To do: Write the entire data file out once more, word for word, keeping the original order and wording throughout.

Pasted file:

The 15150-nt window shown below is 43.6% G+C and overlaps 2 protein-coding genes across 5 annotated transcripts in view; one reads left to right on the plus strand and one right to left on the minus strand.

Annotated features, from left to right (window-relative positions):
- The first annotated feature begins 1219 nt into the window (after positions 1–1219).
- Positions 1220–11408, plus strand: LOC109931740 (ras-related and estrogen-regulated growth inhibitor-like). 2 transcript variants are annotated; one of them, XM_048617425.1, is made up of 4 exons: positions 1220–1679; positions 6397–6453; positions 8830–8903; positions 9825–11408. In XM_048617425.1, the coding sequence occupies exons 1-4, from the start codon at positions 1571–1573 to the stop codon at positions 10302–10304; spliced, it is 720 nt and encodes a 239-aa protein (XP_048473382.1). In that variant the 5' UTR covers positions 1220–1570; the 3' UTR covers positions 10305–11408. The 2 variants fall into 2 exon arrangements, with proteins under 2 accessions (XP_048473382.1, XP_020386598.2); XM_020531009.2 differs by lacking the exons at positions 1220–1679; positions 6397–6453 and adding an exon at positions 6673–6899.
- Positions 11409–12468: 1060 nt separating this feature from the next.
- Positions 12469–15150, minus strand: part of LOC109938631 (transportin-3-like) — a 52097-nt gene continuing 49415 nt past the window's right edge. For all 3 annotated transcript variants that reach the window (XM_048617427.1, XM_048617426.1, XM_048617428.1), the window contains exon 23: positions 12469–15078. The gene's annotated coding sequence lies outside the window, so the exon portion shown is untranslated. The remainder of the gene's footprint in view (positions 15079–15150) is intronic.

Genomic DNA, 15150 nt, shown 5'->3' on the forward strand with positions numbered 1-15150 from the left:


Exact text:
The 15150-nt window shown below is 43.6% G+C and overlaps 2 protein-coding genes across 5 annotated transcripts in view; one reads left to right on the plus strand and one right to left on the minus strand.

Annotated features, from left to right (window-relative positions):
- The first annotated feature begins 1219 nt into the window (after positions 1–1219).
- Positions 1220–11408, plus strand: LOC109931740 (ras-related and estrogen-regulated growth inhibitor-like). 2 transcript variants are annotated; one of them, XM_048617425.1, is made up of 4 exons: positions 1220–1679; positions 6397–6453; positions 8830–8903; positions 9825–11408. In XM_048617425.1, the coding sequence occupies exons 1-4, from the start codon at positions 1571–1573 to the stop codon at positions 10302–10304; spliced, it is 720 nt and encodes a 239-aa protein (XP_048473382.1). In that variant the 5' UTR covers positions 1220–1570; the 3' UTR covers positions 10305–11408. The 2 variants fall into 2 exon arrangements, with proteins under 2 accessions (XP_048473382.1, XP_020386598.2); XM_020531009.2 differs by lacking the exons at positions 1220–1679; positions 6397–6453 and adding an exon at positions 6673–6899.
- Positions 11409–12468: 1060 nt separating this feature from the next.
- Positions 12469–15150, minus strand: part of LOC109938631 (transportin-3-like) — a 52097-nt gene continuing 49415 nt past the window's right edge. For all 3 annotated transcript variants that reach the window (XM_048617427.1, XM_048617426.1, XM_048617428.1), the window contains exon 23: positions 12469–15078. The gene's annotated coding sequence lies outside the window, so the exon portion shown is untranslated. The remainder of the gene's footprint in view (positions 15079–15150) is intronic.

Genomic DNA, 15150 nt, shown 5'->3' on the forward strand with positions numbered 1-15150 from the left: